How do I stop it from blabbing to the world?

I recently stumbled upon this thread, because as someone passionate about privacy, the title caught my eye.

I also wanted to control what Syncthing communicates to third-party systems and with the settings and documentation offered, I found it quite easy to understand what is sent where and for what purpose and whether I want or need that. It took me less time to figure that out (and thereby see that the project is trustworthy) than it must have taken to make this thread.

The attitude and tone displayed by the original poster is absolutely appaling. I have been using Syncthing since the very beginning and it is without a doubt in the top 5 of most important applications I have ever used. If I ever find the time or motivation to contribute to more open source software, this project would be at the top of my list. Absolutely brilliant and invaluable software, my sincerest thanks to @calmh and the team for making it.


This entire topic could have been 2 posts long. The original question, and Nummer378’s reply. And everyone would have gone home happier.

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I think if you use any secure tunnel software, with end to end encryption, you can feel safer. I’m not sure if an SSH tunnel would work because of router NAT issues. There are other free options for creating a private LAN over the Internet. Radmin is a free solution that might help. I’ve never actually tried to use it, but the concept is sound.

Respectfully, I disagree

a) If people stop being nice to each other on a forum like this, who would have any incentive to contribute to the community, let alone work on the project? For many people contributing to OSS, the feeling of doing something nice is the only reward they get. Implying bad work or bad intent as a new user is clearly rude in this context.

b) It gave the lead developer of this project a chance to show his side of the story, which is much more serious than just somebody being rude (as it is a criminal offense). But in both cases somebody shows inappropriate behavior exploiting the anonymity the internet with fake identities and/ or alternative usernames that one would not get away with in real life.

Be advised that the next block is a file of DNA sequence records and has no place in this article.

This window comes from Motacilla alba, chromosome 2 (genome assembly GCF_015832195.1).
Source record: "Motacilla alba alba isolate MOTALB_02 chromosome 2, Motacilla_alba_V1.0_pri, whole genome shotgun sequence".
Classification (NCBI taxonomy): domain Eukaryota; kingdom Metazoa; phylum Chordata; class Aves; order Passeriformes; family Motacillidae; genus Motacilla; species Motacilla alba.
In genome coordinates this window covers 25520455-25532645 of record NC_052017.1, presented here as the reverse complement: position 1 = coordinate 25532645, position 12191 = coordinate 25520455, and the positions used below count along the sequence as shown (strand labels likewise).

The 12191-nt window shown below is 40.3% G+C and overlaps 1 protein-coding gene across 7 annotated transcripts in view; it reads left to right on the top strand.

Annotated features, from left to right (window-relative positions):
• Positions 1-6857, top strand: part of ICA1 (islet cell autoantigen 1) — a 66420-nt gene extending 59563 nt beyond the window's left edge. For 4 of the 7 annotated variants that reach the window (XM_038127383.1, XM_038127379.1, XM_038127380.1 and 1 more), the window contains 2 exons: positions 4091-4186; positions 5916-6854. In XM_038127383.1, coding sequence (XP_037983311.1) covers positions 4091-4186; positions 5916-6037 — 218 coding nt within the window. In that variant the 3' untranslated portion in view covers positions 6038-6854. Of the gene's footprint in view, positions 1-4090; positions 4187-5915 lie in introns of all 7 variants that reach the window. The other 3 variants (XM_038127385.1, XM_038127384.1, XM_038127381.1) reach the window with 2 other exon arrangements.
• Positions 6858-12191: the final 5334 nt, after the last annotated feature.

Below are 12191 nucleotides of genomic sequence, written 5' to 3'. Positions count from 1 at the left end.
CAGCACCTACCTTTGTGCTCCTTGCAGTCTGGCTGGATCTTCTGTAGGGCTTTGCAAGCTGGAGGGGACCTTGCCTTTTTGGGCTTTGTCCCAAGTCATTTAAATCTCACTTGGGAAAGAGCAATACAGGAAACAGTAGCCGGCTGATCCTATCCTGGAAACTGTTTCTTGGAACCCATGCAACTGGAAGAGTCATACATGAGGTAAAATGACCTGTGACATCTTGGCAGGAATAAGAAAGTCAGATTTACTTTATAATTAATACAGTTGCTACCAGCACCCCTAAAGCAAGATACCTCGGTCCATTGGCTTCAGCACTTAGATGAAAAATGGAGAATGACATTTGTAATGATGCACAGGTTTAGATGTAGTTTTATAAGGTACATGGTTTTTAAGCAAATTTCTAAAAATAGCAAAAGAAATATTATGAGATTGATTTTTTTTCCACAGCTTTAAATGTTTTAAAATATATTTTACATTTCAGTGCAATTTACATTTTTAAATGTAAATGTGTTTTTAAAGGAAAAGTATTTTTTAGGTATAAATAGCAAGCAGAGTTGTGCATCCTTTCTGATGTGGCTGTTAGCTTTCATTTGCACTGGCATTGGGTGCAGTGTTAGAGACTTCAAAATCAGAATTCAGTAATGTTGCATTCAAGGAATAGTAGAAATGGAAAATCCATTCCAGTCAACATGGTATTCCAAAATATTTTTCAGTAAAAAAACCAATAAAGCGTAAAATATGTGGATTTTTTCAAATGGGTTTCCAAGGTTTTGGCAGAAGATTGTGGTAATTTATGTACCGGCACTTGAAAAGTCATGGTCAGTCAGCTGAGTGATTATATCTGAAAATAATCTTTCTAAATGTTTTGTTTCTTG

c) You posting in this thread (+pulling it back up after 3 days) kind of disproves your statement already, as you yourself could obviously not let this slide. :wink:

But you are right, the thread deserves to be closed.


The idea is that as a first responder (issue triager if this were a bug tracker), you presume innocent until proven guilty, in the sense that the first ‘shot’ is mostly given a pass.

If you get a less than stellar response even after that, then you can happily conclude that the complaint was done in bad faith.

But in my experience as a maintainer, the bad faith cases are usually rare. There are so many other possible factors, like language issues, instantaneous frustration, lack of familiarity with the software, etc., which only come out in further conversation.

Link drop: Attribution bias - Wikipedia

The only “maintainer” in this thread is me. The only pushback the original poster got for their attitude was one very polite sentence in the first reply, prefacing a factual answer to their query. Then several more factual replies happened, and then they decided to argue the attitude point instead of taking that at good faith and leaving it at a “yeah, sorry about that, let’s discuss the actual facts”.

At this point the thread is apparently some sort of meta discussion about the arguing. I think it’s served it’s purpose, at least I’m tired of seeing it.


Enough of this.